Prime Minister Imran Khan is considering a complete closure of air space to India, Chaudhry Fawad Hussain, Pakistan Minister of Information and Broadcasting, said on Tuesday evening.
In a tweet, Hussain said that a complete ban on "use of Pakistan Land routes for Indian trade to Afghanistan was also suggested in cabinet meeting", adding the Khan-led government was considering the legal formalities for these decisions.
"#Modi has started we ll finish!" he said.
PM is considering a complete closure of Air Space to India, a complete ban on use of Pakistan Land routes for Indian trade to Afghanistan was also suggested in cabinet meeting,legal formalities for these decisions are under consideration... #Modi has started we ll finish!— Ch Fawad Hussain (@fawadchaudhry) August 27, 2019
Pakistan had fully closed its airspace in February after an Indian Air Force strike on a Jaish-e-Mohammed (JeM) terror camp in Balakot. The country opened its airspace for all flights except for New Delhi, Bangkok and Kuala Lumpur on March 27.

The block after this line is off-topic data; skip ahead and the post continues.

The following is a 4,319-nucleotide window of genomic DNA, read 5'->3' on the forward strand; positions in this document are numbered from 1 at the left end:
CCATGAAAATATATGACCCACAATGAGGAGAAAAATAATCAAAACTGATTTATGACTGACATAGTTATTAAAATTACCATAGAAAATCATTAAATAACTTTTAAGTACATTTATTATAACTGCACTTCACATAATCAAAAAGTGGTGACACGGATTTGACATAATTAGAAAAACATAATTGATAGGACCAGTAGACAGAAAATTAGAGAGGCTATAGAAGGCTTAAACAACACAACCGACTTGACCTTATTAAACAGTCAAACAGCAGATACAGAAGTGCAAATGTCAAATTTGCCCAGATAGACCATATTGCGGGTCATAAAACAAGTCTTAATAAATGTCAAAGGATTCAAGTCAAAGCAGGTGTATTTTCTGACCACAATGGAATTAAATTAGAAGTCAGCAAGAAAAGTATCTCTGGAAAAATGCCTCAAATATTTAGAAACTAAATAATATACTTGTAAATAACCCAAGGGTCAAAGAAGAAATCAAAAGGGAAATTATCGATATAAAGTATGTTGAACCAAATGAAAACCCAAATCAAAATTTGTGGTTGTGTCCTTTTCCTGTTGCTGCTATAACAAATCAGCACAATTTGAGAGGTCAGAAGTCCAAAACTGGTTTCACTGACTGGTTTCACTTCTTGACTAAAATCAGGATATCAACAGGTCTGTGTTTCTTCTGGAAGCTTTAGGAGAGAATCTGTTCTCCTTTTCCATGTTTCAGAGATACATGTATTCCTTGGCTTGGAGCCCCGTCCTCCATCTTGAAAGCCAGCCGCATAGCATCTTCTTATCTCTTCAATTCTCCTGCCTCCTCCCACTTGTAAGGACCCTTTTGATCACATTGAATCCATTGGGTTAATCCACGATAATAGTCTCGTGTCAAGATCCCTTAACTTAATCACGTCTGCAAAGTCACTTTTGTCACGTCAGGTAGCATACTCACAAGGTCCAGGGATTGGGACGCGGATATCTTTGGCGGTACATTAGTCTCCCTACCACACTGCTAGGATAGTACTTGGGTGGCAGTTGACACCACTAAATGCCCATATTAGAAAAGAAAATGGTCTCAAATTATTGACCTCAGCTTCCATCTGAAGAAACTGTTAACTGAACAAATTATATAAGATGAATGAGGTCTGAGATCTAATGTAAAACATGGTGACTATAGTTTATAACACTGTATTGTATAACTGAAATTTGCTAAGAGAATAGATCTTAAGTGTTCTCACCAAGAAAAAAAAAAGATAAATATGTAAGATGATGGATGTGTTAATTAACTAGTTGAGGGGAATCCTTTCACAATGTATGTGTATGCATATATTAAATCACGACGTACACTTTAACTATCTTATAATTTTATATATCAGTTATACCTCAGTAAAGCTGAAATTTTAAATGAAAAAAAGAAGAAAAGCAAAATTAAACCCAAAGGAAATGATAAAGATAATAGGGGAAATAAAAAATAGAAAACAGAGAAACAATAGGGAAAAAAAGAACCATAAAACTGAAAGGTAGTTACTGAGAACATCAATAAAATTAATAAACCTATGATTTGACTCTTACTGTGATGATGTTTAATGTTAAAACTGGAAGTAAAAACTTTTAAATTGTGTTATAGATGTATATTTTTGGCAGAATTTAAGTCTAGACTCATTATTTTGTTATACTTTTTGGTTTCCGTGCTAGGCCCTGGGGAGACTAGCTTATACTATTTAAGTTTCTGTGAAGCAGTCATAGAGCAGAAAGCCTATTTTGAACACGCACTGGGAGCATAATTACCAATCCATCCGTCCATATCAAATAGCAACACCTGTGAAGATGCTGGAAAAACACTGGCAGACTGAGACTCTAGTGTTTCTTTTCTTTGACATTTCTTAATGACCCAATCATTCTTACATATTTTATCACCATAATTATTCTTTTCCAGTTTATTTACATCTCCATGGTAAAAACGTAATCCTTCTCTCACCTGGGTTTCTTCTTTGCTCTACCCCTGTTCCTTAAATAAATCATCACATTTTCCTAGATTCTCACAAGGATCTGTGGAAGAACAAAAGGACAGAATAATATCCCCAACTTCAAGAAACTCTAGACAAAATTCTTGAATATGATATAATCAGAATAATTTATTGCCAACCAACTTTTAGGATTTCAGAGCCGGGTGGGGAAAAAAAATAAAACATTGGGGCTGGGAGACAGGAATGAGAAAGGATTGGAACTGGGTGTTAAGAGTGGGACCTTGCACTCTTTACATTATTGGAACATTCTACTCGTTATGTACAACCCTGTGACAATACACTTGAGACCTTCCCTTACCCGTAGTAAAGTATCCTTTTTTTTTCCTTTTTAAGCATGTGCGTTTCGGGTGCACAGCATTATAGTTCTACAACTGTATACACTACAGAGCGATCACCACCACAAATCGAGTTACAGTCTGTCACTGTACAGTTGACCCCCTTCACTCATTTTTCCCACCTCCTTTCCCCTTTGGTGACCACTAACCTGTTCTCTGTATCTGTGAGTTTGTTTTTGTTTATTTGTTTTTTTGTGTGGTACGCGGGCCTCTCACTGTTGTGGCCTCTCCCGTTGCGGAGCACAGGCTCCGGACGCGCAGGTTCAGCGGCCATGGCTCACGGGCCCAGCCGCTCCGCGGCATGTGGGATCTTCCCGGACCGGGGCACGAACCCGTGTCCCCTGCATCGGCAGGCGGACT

On May 15, Pakistan extended its airspace ban for flights to India till May 30. It fully opened its airspace for all civilian traffic on July 16.
Pakistan has already suspended its trade with India and stopped the train and bus services in protest to India's August 5 decision to end Jammu and Kashmir's special status.
The two countries have been at loggerheads ever since the Centre abrogated Article 370, which accorded special status to Jammu and Kashmir. While Pakistan has tried to raise the matter at the United Nations, its efforts have failed to yield any dividends.
Pakistan's fresh move against India comes just a day after Imran Khan said he would raise the Kashmir issue at every international forum, including the United Nations General Assembly (UNGA), where he is scheduled to speak later in September.
Khan had on Monday said if the current tensions between India and Pakistan lead to a war, one must remember that both the countries have nuclear weapons, adding "no one is a winner in a nuclear war".
He claimed Prime Minister Modi had made a "historic blunder" by revoking Kashmir's special autonomy.
India has categorically told the international community that the scrapping of Article 370 was an internal matter and also advised Pakistan to accept the reality.
During Modi's bilateral meeting with US President Donald Trump on the sidelines of the G7 Summit in France on Monday, the Prime Minister left no scope for any third party mediation between India and Pakistan on Kashmir, saying the two countries can discuss and resolve all issues bilaterally and "we don't want to trouble any third country."
(With inputs from agencies)